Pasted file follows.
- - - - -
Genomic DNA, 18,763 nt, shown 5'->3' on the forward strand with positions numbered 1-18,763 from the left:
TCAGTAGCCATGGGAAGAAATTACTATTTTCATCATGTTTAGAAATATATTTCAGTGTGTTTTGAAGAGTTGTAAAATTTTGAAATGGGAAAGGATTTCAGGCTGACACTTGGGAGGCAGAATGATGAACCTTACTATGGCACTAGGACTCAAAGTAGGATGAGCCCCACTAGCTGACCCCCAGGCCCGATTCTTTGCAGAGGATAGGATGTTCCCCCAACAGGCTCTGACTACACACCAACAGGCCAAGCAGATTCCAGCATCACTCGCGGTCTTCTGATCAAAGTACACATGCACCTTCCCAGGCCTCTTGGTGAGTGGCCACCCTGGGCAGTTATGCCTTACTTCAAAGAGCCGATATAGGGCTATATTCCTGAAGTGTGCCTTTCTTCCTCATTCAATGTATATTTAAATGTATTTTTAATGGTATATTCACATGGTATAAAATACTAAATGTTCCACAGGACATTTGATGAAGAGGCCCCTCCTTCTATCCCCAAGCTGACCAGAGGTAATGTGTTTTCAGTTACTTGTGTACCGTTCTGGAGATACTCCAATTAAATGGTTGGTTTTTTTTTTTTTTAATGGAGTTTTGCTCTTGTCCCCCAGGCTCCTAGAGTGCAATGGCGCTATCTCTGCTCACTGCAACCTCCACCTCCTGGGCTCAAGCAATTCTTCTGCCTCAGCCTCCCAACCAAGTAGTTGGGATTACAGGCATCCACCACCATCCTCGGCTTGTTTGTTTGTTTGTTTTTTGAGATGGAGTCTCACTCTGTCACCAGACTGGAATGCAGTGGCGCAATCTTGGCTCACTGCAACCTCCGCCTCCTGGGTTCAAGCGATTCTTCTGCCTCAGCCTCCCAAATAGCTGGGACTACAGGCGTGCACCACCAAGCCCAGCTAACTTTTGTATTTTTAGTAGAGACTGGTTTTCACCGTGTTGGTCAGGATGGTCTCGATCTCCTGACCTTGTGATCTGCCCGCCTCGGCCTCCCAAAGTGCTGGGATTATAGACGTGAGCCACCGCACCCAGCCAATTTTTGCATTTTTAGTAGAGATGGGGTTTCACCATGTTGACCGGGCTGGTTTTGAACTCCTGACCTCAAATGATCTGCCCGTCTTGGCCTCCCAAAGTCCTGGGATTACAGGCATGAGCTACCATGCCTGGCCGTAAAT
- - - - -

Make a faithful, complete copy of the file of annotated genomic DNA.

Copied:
Genomic DNA, 18,763 nt, shown 5'->3' on the forward strand with positions numbered 1-18,763 from the left:
TCAGTAGCCATGGGAAGAAATTACTATTTTCATCATGTTTAGAAATATATTTCAGTGTGTTTTGAAGAGTTGTAAAATTTTGAAATGGGAAAGGATTTCAGGCTGACACTTGGGAGGCAGAATGATGAACCTTACTATGGCACTAGGACTCAAAGTAGGATGAGCCCCACTAGCTGACCCCCAGGCCCGATTCTTTGCAGAGGATAGGATGTTCCCCCAACAGGCTCTGACTACACACCAACAGGCCAAGCAGATTCCAGCATCACTCGCGGTCTTCTGATCAAAGTACACATGCACCTTCCCAGGCCTCTTGGTGAGTGGCCACCCTGGGCAGTTATGCCTTACTTCAAAGAGCCGATATAGGGCTATATTCCTGAAGTGTGCCTTTCTTCCTCATTCAATGTATATTTAAATGTATTTTTAATGGTATATTCACATGGTATAAAATACTAAATGTTCCACAGGACATTTGATGAAGAGGCCCCTCCTTCTATCCCCAAGCTGACCAGAGGTAATGTGTTTTCAGTTACTTGTGTACCGTTCTGGAGATACTCCAATTAAATGGTTGGTTTTTTTTTTTTTTAATGGAGTTTTGCTCTTGTCCCCCAGGCTCCTAGAGTGCAATGGCGCTATCTCTGCTCACTGCAACCTCCACCTCCTGGGCTCAAGCAATTCTTCTGCCTCAGCCTCCCAACCAAGTAGTTGGGATTACAGGCATCCACCACCATCCTCGGCTTGTTTGTTTGTTTGTTTTTTGAGATGGAGTCTCACTCTGTCACCAGACTGGAATGCAGTGGCGCAATCTTGGCTCACTGCAACCTCCGCCTCCTGGGTTCAAGCGATTCTTCTGCCTCAGCCTCCCAAATAGCTGGGACTACAGGCGTGCACCACCAAGCCCAGCTAACTTTTGTATTTTTAGTAGAGACTGGTTTTCACCGTGTTGGTCAGGATGGTCTCGATCTCCTGACCTTGTGATCTGCCCGCCTCGGCCTCCCAAAGTGCTGGGATTATAGACGTGAGCCACCGCACCCAGCCAATTTTTGCATTTTTAGTAGAGATGGGGTTTCACCATGTTGACCGGGCTGGTTTTGAACTCCTGACCTCAAATGATCTGCCCGTCTTGGCCTCCCAAAGTCCTGGGATTACAGGCATGAGCTACCATGCCTGGCCGTAAAT